Today was a sad day for the adventurous, as the great Google announced the closing of its Labs department -- birthing place of the likes of Reader and Public Data Explorer -- in an effort to focus more on its core products.
What About all the Neat Stuff?
Cue widespread panic over Gmail inboxes!
Since the announcement, a handful of Google's representatives have reported that Gmail Labs, Calendar Labs and other Labs will not be getting axed-- just the general experimental playground found at googlelabs.com.
What this means for now is that some projects and experiments will be terminated immediately, while others will be folded into other Google product areas.
The official Google blog post on the matter went like this:
While we’ve learned a huge amount by launching very early prototypes in Labs, we believe that greater focus is crucial if we’re to make the most of the extraordinary opportunities ahead.
We’ll continue to push speed and innovation—the driving forces behind Google Labs—across all our products, as the early launch of the Google+ field trial last month showed.
In many cases, this will mean ending Labs experiments—in others we’ll incorporate Labs products and technologies into different product areas. And many of the Labs products that are Android apps today will continue to be available on Android Market. We’ll update you on our progress via the Google Labs website.
While there's no telling which projects will ultimately bite the bullet, it's probably safe to assume it will be those that have received little to no attention since their release. For instance, the Internet giant recently killed off Google Health, a personal health records service, as well as Google PowerMeter, a service for monitoring Web-based home energy use.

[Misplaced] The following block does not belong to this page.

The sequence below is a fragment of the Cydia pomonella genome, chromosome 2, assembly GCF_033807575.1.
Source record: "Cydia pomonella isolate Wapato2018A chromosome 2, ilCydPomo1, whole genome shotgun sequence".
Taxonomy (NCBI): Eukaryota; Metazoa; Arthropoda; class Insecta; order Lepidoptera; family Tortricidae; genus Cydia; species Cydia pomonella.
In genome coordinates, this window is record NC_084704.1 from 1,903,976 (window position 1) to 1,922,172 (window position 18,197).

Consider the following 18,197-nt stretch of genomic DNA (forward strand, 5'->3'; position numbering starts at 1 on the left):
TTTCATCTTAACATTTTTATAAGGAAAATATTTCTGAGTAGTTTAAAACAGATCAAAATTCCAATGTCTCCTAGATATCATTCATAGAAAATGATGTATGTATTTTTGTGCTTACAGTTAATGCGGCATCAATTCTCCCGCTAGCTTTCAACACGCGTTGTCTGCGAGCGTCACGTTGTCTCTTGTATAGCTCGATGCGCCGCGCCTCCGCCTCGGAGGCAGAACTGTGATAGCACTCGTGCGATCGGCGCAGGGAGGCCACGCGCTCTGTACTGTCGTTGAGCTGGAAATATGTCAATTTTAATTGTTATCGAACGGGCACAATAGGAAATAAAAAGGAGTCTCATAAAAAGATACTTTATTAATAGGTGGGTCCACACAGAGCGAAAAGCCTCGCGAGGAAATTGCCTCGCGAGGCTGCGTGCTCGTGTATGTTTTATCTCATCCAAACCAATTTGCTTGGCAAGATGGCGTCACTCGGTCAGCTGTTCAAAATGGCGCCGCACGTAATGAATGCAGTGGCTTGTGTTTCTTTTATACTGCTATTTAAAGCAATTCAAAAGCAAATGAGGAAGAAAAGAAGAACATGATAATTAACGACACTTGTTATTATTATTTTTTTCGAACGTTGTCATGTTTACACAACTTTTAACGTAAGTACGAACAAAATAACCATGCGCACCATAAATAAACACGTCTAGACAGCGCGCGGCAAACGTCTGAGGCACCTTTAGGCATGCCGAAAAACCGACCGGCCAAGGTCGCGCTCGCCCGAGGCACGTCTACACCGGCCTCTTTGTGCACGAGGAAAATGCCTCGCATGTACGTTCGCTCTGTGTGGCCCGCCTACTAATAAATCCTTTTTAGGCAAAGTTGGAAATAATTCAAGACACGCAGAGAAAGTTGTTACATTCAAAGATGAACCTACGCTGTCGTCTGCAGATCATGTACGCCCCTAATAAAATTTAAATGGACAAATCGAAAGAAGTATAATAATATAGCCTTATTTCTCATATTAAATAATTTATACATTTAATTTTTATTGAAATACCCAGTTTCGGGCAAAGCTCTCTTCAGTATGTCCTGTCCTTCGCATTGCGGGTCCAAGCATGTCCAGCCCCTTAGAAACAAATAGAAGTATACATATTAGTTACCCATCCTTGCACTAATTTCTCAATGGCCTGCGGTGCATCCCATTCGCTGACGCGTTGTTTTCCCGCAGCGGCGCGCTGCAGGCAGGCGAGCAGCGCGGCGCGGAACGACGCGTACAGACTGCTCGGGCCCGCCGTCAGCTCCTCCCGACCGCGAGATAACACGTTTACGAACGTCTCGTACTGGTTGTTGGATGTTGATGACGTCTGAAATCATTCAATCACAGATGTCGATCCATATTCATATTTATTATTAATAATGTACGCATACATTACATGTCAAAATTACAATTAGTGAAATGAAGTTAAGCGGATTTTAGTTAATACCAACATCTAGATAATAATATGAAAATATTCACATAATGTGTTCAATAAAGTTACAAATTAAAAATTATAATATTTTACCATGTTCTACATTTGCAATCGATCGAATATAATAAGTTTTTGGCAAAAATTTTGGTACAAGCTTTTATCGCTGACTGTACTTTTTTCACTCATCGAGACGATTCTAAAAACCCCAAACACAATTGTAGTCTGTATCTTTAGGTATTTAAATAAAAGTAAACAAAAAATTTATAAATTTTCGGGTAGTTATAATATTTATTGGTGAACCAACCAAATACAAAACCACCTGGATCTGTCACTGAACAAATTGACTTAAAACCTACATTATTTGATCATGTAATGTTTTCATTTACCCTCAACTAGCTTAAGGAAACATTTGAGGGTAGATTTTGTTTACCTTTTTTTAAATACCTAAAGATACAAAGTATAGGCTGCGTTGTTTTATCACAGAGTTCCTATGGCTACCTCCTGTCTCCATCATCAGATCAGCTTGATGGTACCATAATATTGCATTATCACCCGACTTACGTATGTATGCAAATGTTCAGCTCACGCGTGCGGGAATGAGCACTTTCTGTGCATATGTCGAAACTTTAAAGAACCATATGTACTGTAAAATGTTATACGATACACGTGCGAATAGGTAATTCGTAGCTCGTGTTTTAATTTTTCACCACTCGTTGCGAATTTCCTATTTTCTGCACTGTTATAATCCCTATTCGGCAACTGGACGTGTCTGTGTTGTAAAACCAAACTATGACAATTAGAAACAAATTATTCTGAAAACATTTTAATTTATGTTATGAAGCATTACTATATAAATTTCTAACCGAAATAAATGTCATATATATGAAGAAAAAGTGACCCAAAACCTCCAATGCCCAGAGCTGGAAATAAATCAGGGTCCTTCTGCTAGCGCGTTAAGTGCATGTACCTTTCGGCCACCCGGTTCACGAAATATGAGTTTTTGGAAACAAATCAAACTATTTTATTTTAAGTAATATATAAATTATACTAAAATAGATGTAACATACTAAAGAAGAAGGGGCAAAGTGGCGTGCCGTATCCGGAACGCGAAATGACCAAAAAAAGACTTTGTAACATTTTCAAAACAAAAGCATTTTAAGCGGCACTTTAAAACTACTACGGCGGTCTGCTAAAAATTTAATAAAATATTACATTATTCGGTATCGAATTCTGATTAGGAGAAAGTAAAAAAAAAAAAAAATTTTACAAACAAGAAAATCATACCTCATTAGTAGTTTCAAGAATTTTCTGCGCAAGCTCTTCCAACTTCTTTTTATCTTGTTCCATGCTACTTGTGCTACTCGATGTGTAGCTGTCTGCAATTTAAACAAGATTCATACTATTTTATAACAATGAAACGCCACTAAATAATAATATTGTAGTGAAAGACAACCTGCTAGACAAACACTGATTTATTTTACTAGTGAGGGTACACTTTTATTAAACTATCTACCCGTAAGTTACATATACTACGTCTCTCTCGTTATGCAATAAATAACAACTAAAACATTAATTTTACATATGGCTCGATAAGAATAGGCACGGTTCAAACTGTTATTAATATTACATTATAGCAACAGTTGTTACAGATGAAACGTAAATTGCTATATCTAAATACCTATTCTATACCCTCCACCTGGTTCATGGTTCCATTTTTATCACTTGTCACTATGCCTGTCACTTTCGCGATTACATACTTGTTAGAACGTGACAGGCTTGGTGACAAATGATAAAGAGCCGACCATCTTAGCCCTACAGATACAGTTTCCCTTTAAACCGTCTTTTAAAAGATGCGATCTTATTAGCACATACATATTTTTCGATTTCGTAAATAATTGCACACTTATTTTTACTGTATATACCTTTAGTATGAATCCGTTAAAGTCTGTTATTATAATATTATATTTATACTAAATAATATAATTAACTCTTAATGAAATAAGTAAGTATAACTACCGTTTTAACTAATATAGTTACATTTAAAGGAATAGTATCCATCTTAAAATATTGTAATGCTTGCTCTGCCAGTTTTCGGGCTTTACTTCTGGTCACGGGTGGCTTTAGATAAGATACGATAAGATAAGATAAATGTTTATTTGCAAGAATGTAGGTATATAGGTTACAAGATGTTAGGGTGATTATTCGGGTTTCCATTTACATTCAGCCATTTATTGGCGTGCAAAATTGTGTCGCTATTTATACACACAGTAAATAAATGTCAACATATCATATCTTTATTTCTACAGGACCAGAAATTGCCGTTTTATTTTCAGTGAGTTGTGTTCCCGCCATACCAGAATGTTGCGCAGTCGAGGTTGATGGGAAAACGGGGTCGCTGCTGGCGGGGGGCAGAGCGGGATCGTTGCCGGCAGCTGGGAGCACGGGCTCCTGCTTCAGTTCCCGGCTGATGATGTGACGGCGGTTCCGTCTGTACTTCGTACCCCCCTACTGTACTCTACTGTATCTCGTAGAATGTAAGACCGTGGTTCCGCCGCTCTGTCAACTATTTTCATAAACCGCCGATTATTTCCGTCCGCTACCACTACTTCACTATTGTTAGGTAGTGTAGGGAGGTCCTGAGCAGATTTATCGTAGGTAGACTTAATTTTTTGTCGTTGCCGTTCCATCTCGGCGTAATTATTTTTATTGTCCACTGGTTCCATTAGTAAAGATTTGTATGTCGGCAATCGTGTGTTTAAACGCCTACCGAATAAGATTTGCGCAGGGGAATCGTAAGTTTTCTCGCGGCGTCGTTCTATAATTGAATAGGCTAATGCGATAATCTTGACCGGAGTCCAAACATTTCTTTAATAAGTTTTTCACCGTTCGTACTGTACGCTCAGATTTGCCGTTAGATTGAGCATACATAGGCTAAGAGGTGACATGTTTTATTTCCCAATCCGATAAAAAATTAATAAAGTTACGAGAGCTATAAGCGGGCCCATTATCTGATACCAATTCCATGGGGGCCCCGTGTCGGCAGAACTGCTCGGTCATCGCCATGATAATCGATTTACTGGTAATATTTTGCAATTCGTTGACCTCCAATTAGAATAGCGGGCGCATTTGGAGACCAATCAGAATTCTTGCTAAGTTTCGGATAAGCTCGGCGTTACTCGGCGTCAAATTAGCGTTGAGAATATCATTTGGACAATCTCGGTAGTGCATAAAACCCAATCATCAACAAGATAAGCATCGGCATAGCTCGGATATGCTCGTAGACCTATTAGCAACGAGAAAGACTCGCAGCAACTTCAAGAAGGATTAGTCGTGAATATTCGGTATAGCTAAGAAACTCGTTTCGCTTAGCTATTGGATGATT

Understandably, the news hasn't been met by consumers without a tinge of sadness. As Stacey Higginbotham of GigaOm noted, many Googlers are frustrated with the lack of information (which features we’ll lose and when). "If I knew what was going away, and when, I could start researching for alternatives. Or maybe a kindly startup could volunteer to take the feature out of Google’s hands and support it," she wrote.
Meanwhile, others support the giant's decision to reduce expectations for non-stop innovation and magicked-up virtual spaces. Doing so will free up essential time for focusing attention on core products, or heavy new comers like Google+.
What do you think? Let us know in the comments below, as well as what you'll miss -- if anything -- now that Labs is dunzo.